The railway authorities had been warned on two instances about flaws in the signalling system and shortcomings that cause derailment in the six months leading to the accident in Balasore on Friday which killed 275 passengers and left over 900 injured in one of India’s worst train disasters.
In a report tabled in December, the Comptroller and Auditor General of India had flagged 24 factors responsible for derailments. The report titled “Derailments in Indian Railways”, which looked into reasons behind trains going off the rails between April 2017 to March 2021, found that inadequate maintenance of tracks was one of the major contributors to such accidents.
In a separate development in February, the principal chief operating manager of South Western Railway zone had written to the authorities about “serious flaws” in the signalling system, The Print reported. In a letter written after a train averted a head-on collision, the official warned that if glitches in the signalling system are not fixed, they could lead to “re-occurrence and serious accidents”.
The accident on Friday occurred around 7 pm in Odisha’s Balasore when two coaches of the Yesvantpur-Howrah Express derailed near the Bahanaga railway station. The derailed coaches came in the path of the speeding Coromandel Express on the adjoining track and collided with it. A goods train was also hit in the process.
The accident likely took place due to a failure in the signalling system, an initial investigation has found, according to The Hindu. The Coromandel Express had initially been given the green signal to enter the Up Main Line, but the signal was later taken off. Following this, the express train entered a loop line where it ran into the goods train, triggering the multi-train collision, the initial investigation showed.
Letter about glitches in signalling
On February 9, the principal chief operating manager of South Western Railway zone wrote to the authorities after the Yesvantpur-Hazrat Nizamuddin Sampark Kranti Express narrowly escaped a head-on collision with a goods train, The Print reported.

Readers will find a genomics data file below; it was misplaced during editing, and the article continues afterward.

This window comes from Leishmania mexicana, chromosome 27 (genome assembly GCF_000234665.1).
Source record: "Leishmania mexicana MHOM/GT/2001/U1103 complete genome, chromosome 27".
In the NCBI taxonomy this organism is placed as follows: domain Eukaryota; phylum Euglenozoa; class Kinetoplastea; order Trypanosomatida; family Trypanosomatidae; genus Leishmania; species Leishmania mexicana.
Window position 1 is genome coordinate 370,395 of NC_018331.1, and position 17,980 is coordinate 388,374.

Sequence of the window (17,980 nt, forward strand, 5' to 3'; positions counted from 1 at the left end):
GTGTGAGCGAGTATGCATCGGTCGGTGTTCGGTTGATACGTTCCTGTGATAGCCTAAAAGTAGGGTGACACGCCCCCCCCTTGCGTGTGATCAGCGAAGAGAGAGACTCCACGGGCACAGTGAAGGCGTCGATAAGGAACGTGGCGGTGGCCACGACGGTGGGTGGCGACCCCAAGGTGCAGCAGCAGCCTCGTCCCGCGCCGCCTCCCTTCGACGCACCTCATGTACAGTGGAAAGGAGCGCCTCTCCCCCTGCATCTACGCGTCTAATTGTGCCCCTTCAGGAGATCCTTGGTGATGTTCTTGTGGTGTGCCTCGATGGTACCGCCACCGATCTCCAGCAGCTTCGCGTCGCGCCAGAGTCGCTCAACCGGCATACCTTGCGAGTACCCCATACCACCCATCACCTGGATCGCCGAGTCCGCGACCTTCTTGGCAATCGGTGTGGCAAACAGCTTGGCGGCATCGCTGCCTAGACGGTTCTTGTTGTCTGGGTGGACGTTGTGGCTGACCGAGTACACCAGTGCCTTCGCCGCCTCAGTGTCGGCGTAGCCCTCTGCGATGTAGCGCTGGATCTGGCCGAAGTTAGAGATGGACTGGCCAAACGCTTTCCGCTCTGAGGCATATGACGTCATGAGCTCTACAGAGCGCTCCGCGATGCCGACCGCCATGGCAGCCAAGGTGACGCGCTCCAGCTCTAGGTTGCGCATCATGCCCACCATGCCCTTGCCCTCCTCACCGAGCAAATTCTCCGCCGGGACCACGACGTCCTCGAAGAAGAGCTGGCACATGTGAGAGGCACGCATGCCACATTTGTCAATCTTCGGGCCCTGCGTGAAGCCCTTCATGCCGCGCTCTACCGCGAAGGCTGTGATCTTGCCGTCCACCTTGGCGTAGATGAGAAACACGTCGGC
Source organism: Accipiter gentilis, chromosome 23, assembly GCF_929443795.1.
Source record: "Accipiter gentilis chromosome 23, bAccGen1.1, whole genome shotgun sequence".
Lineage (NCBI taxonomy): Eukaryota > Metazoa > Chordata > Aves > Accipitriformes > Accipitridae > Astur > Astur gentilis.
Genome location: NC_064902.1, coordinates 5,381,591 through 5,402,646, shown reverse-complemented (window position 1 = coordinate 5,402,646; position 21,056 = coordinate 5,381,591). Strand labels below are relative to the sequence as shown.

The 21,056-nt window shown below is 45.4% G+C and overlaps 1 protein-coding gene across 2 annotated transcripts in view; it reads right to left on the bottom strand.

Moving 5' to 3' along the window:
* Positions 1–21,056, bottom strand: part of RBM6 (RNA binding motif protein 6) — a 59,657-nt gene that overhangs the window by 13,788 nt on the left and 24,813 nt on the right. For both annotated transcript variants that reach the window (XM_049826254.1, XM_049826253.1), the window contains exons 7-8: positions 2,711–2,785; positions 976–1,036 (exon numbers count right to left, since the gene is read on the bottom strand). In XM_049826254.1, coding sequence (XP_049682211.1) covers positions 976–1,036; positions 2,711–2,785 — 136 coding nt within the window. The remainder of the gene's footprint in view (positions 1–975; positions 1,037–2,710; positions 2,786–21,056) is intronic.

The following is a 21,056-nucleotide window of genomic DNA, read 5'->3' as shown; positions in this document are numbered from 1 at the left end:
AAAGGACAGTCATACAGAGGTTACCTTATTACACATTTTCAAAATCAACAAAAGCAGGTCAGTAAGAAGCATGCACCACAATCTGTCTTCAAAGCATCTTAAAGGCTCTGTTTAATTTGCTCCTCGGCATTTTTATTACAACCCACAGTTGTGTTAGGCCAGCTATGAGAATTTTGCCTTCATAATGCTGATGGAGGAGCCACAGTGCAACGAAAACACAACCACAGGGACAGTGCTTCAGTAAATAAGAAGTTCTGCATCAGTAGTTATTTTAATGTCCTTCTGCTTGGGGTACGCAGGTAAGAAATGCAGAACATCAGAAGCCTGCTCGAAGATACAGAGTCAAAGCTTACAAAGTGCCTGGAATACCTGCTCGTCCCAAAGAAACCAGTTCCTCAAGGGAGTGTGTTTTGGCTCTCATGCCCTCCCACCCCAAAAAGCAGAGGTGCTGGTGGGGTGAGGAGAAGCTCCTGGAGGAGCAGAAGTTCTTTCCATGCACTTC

The official wrote there are “serious flaws in the system where the route of dispatch gets altered after a train starts on signals with correct appearance of route in the SMS [signal maintenance system] panel”.
The glitch defeats the “essence and basic principles of interlocking”, the official said. Interlocking is a mechanism that prevents conflicting movements of trains using an arrangement of signals, points and other tools.
In the above incident, the signalling system wrongly gave Sampark Kranti Express the clearance to enter the Down line near Hosadurga Road station in Karnataka. A head-on collision with a goods train could be averted due to “alertness of the loco pilot”, who stopped the before entering the wrong line, the official wrote.
On Saturday, the Indian Railways said that Kavach, an anti-train collision system, was not available on the route where the accident occurred near Balasore.
CAG report on derailments
An analysis of 1,129 inquiry reports of accidents due to derailment between April 2017 and March 2021, showed that 171 cases were attributed to “maintenance of tracks” and 156 to “deviation of track parameters beyond permissible limits”.
The Comptroller and Auditor General report also flagged that the overall expenditure on Priority-I works from the Rashtriya Rail Sanraksha Kosh declined from 81.55% in 2017-18 to 73.76% in 2019-20. The railway ministry had announced an allotment of Rs 1 lakh crore over a period of five years starting from 2017-’18 towards the Rashtriya Rail Sanraksha Kosh – a reserve fund for rail safety.
The CAG report also showed that allotment of funds for track renewal also went down from Rs 9,607.65 crore in 2018-’19 to Rs 7,417 crore in 2019-’20. Even the allotted funds were not fully utilised, the report said. In 63% of the derailment incident, the inquiry reports had not been submitted within the stipulated time and in 49% cases, there was a delay from the authorities in accepting the report, according to the CAG.